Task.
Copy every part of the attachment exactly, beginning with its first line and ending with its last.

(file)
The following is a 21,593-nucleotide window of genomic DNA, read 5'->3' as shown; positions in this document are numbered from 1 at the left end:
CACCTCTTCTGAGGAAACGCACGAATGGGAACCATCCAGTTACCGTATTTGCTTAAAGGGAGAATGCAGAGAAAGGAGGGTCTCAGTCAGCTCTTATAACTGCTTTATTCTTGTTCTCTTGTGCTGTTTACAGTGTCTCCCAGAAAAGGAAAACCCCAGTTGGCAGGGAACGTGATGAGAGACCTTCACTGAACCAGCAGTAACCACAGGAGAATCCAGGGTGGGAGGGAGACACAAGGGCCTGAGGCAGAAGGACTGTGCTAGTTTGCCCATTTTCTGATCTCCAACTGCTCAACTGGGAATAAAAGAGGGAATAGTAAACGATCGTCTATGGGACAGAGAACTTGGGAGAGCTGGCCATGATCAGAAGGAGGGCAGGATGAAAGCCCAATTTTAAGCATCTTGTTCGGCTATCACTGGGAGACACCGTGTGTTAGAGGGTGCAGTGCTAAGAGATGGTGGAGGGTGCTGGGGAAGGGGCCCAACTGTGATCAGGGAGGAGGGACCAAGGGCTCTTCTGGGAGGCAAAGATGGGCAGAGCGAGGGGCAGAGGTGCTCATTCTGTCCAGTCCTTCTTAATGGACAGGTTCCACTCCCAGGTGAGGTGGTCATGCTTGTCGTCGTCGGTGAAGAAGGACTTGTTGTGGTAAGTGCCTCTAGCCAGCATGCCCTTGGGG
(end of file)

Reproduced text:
The following is a 21,593-nucleotide window of genomic DNA, read 5'->3' as shown; positions in this document are numbered from 1 at the left end:
CACCTCTTCTGAGGAAACGCACGAATGGGAACCATCCAGTTACCGTATTTGCTTAAAGGGAGAATGCAGAGAAAGGAGGGTCTCAGTCAGCTCTTATAACTGCTTTATTCTTGTTCTCTTGTGCTGTTTACAGTGTCTCCCAGAAAAGGAAAACCCCAGTTGGCAGGGAACGTGATGAGAGACCTTCACTGAACCAGCAGTAACCACAGGAGAATCCAGGGTGGGAGGGAGACACAAGGGCCTGAGGCAGAAGGACTGTGCTAGTTTGCCCATTTTCTGATCTCCAACTGCTCAACTGGGAATAAAAGAGGGAATAGTAAACGATCGTCTATGGGACAGAGAACTTGGGAGAGCTGGCCATGATCAGAAGGAGGGCAGGATGAAAGCCCAATTTTAAGCATCTTGTTCGGCTATCACTGGGAGACACCGTGTGTTAGAGGGTGCAGTGCTAAGAGATGGTGGAGGGTGCTGGGGAAGGGGCCCAACTGTGATCAGGGAGGAGGGACCAAGGGCTCTTCTGGGAGGCAAAGATGGGCAGAGCGAGGGGCAGAGGTGCTCATTCTGTCCAGTCCTTCTTAATGGACAGGTTCCACTCCCAGGTGAGGTGGTCATGCTTGTCGTCGTCGGTGAAGAAGGACTTGTTGTGGTAAGTGCCTCTAGCCAGCATGCCCTTGGGG